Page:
Jean Swanson: Let's protect SRO residents from eviction to prevent homelessness

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      What do these quotes from a Colliers real estate brochure have to do with homelessness? “Prime by all definitions, 271-291 East Georgia Street stands as a landmark property…. the subject property shares the street with the ever-popular Phnom Penh Restaurant, London Pub, Fat Mao Noodles, The Ramen Butcher and Mamie Taylors Restaurant…strategically located to capitalize on the City’s tremendous growth, as just two blocks south will be the new $1.9-billion St. Paul’s Hospital …. Inevitable neighbourhood growth ensures this property is a secure and lucrative investment for both investors and developers alike.”

      This “prime by all definitions” property is the home to 34 low-income residents living in one of the better privately owned single-room-occupancy hotels in the Downtown Eastside. One of the residents told me that his rent is $450 a month and the place is relatively well managed; the rooms are small and they have shared bathrooms and no kitchen. The building is for sale for about $8.7 million.

      If it sells it is almost a certainty that the new owner will try to get rid of existing tenants by hook or crook so they can make minor renovations and increase the rents by hundreds of dollars a month. This has already happened to hundreds of units of SRO hotels in the DTES including the Lotus, Metropole, Alexander Court, Thornton Park Hotel, and more.  

      New landlords use methods like saying they need a unit for a caretaker, saying someone has too much stuff so they have to leave, saying they have bugs so they have to leave, saying they disturb other tenants, changing locks and requiring key fobs so that if someone loses their fob they can’t afford the $50 replacement fee, and simply offering residents hundreds of dollars to leave. I have seen every one of these methods being used when I was volunteering with the Carnegie Action Project between 2006 and 2018.  

      Many DTES renters have very low incomes and various health issues. When rent control is based on the tenant and not the unit, the burden of eviction defence is on tenants, in this case often vulnerable tenants who don’t know their rights. But landlords know that they can jack up rents as much as they like when they can get a tenant to leave so there is a profit motive for evictions, and the chance of homelessness increases.

      The problem: there is no place for low-income renters to go. The social housing wait list in Vancouver has over 4,000 people on it, and homeless people are filling our streets, parks, and shelters.  

      It’s not just the Arno that’s for sale. So is the Pacific, the Avalon, and the St. Elmo, with a total of 180 low-cost Downtown Eastside rooms at risk, that I know about. There could be more. 

      What can be done about this? Back in 2017 the city had a task force on SROs, also known as SRAs (single-room accommodation).

      One of the recommendations from this task force, approved by city council, was: “Work with Province to strengthen rent controls by creating a specific category in the Residential Tenancy Act for SRA-designated properties by tying rent increases to the room as opposed to the tenant in an effort to slow rent increases and tenant displacement.” 

      One of the cochairs of this task force was Kaye Krishna, who then worked with the City of Vancouver. Krishna is now the deputy minister of municipal affairs. I’m hoping she can explain to the relevant ministers why we need this change.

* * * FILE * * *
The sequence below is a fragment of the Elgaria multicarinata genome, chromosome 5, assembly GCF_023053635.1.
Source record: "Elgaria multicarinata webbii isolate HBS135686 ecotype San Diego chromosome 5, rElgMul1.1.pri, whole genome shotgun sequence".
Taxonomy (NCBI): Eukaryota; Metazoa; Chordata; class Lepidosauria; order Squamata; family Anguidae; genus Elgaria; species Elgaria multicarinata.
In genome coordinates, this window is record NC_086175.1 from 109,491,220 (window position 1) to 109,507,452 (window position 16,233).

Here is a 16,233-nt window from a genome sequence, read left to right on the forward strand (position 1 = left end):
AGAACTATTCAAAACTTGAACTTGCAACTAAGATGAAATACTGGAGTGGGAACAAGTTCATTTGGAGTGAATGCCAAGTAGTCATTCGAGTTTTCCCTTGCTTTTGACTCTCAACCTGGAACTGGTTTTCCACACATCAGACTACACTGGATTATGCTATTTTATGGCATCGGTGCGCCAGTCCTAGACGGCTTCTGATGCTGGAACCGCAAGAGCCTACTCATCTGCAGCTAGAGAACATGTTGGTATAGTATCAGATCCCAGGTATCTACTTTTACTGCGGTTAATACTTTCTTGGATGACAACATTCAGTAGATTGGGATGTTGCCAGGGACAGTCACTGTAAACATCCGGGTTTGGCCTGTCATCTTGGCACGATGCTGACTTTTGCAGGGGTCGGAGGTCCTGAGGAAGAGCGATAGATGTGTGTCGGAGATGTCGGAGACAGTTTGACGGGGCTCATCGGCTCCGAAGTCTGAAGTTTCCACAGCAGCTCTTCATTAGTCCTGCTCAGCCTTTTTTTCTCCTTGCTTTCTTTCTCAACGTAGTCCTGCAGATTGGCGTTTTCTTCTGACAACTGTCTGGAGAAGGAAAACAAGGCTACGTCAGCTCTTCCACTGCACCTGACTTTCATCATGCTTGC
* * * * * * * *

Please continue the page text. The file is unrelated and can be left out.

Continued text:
COPE councillor Jean Swanson has a new motion calling on the province to take steps to protect the tenancies of low-income residents of SROs.

      While we desperately need new housing for people who are homeless, and while SROs are not really suitable housing, by maintaining them until we get decent housing built, we can stem the loss of SRO units that contributes to homelessness. Tying rent increases to the room instead of the tenant is a relatively cheap way to do this.

      Landlords could still raise rents by the annual allowable amount, about 2.5 percent this year. And they would be able to apply under section 23 of the Residential Tenancy Regulation to raise rents more than that for unexpected costs.

      Last year the city opened about 600 modular housing units mostly for people who had been homeless. If we had stemmed the loss of SRO units, the city’s homeless count would have gone down last March. But we didn’t.

      Last year and the year before, we lost the Balmoral Hotel, Regent Hotel, and Roddan Lodge to outright closure. The city’s SRO task force report from 2017 shows that we have already lost 22 buildings to rents over $600, and are at risk of losing 25 more buildings. These four that are for sale now are in that latter group. 

      The Carnegie Action Project’s latest hotel report says that rents in the 10 fastest-gentrifying hotels range from $850 to $1,550 a month. If we can stop the loss of low-cost rooms, then when we get new social housing, we can start reducing the number of people who are homeless. But we have to stop the loss of SROs in this time of crisis. Tying SRO rent increases to the unit, not the tenant, is one way to help. 

      Next week  I’ll be bringing a resolution to city council calling on the city to urgently ask the province to change the Residential Tenancy Act to tie SRO rent increases to the unit, not the tenant.

      I’m hoping that the province will see that this is one cheap way to help stem homelessness in Vancouver. If the province refuses, my motion will ask city staff to check out ways that the city might be able to do it.